A Venetian Capriccio

Francesco Guardi (Italian, 1712-1793)
c. 1775
Oil on canvas 
20-5/8 x 15-1/8 in. (52.4 x 38.4 cm) 
Credit Line:
Norton Simon Art Foundation 
Accession Number:
© Norton Simon Art Foundation 
Not on View

Guardi's "capricci" - that is, imaginary views or architectural fantasies, are charming improvisations described in an almost sketch-like manner. This example originally belonged to Angelo Querini, the last Venetian ambassador to France in the 1790s. It embodies the decorative and picturesque effect that gained widespread popularity in the eighteenth century. Here the intimate scale, light palette, and imaginative arrangements of architecture and figures stand in sharp contrast to the precision and detail of Guardi's famous predecessor, Canaletto. In this regard the painting belongs fully to the rococo aesthetic.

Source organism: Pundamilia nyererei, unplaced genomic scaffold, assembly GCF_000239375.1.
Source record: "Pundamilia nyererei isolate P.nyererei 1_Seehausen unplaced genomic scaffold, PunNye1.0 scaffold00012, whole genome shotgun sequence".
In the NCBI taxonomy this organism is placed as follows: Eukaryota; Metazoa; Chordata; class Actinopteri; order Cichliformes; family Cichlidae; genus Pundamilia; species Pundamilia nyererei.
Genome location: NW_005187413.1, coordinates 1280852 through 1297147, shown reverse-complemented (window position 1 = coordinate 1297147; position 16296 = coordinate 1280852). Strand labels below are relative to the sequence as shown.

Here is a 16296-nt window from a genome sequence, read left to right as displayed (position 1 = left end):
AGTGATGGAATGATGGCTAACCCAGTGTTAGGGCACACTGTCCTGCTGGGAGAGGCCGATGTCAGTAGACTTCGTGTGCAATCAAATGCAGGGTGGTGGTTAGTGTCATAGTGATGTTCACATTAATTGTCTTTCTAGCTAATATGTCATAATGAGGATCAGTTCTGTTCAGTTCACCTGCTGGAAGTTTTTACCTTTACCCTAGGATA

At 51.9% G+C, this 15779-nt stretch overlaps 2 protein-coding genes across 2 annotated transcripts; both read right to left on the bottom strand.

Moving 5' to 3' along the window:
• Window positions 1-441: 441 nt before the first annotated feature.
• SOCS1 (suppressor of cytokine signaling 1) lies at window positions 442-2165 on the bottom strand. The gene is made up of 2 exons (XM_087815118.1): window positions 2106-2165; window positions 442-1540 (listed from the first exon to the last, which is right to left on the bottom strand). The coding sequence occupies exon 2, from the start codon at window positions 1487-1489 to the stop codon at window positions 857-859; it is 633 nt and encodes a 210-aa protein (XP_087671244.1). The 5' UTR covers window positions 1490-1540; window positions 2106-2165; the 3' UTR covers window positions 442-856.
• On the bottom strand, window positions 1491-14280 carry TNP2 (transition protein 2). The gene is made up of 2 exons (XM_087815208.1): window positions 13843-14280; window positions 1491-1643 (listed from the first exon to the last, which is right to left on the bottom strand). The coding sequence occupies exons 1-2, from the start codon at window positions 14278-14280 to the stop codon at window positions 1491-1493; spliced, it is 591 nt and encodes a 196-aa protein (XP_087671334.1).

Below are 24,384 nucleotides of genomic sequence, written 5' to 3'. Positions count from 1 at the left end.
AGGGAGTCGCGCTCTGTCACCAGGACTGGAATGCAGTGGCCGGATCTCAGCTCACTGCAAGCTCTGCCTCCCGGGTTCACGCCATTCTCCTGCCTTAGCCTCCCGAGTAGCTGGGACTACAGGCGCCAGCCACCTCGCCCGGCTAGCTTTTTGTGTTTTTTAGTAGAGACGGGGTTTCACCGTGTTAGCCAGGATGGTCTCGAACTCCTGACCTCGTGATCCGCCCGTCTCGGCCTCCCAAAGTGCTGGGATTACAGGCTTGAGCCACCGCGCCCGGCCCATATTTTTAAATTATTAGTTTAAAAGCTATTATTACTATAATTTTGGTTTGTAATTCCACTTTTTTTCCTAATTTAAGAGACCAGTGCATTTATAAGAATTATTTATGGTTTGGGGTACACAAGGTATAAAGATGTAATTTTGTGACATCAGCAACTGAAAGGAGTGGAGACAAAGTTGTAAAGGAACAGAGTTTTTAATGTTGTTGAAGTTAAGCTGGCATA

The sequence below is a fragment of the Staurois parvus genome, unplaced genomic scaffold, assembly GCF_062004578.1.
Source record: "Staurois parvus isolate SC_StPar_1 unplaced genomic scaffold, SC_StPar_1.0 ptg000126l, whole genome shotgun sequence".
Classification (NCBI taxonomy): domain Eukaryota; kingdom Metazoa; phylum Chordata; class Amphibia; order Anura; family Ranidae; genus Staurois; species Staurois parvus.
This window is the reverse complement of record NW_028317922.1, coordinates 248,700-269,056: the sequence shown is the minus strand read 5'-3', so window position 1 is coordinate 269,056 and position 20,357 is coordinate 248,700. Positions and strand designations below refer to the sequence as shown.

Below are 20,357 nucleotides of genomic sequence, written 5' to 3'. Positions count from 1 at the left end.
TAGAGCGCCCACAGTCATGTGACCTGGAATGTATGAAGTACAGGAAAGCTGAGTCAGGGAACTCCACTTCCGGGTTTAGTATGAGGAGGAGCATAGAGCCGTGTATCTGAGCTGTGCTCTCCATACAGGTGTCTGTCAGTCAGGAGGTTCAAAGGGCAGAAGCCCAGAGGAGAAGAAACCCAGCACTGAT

Angelo Guerini (1721-1796), the last Venetian Ambassador to France in the 1790s.
Walter Goetz, sold by c. 1981 to;
[E.V. Thaw & Co., New York, offered c. November 1981 and subsequently sold 21 January 1982 to];
Norton Simon Art Foundation.

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